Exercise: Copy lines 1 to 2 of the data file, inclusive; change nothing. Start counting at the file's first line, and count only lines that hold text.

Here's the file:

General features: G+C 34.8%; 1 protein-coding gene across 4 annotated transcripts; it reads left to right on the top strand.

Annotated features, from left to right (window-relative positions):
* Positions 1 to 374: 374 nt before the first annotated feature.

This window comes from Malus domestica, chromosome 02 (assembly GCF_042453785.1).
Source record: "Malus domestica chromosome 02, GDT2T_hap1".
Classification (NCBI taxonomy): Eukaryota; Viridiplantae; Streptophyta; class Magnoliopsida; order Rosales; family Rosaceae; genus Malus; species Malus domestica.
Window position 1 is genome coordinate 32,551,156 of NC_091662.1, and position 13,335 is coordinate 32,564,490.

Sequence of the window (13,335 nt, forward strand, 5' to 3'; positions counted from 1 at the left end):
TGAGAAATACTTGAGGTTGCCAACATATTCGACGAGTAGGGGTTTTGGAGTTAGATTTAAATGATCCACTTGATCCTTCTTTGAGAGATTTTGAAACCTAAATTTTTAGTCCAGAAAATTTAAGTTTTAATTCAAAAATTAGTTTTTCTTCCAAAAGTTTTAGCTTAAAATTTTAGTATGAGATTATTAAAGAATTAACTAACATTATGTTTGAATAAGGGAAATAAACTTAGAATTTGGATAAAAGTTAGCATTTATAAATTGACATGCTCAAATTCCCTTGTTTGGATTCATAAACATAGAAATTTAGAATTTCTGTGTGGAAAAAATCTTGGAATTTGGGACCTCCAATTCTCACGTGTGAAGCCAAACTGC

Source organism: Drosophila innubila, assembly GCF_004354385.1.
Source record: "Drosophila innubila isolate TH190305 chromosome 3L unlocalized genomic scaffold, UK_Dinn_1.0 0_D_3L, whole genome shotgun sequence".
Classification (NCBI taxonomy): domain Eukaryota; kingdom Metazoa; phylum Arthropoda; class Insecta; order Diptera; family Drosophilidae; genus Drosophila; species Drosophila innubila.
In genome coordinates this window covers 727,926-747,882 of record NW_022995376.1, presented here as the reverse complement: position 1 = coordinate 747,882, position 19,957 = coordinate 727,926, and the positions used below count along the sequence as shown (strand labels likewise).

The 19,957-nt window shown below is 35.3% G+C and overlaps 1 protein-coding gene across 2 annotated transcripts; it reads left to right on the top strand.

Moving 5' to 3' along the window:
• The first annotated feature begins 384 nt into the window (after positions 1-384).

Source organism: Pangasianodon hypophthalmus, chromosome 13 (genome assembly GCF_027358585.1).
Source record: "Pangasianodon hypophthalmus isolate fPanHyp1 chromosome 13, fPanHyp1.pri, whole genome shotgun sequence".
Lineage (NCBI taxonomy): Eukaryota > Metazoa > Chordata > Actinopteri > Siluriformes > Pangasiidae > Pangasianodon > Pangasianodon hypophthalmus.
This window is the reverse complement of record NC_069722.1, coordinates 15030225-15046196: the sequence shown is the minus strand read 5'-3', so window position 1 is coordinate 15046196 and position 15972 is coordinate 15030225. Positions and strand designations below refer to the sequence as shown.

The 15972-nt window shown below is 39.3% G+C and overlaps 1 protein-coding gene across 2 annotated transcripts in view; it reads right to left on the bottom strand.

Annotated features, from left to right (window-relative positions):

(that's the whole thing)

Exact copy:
General features: G+C 34.8%; 1 protein-coding gene across 4 annotated transcripts; it reads left to right on the top strand.

Annotated features, from left to right (window-relative positions):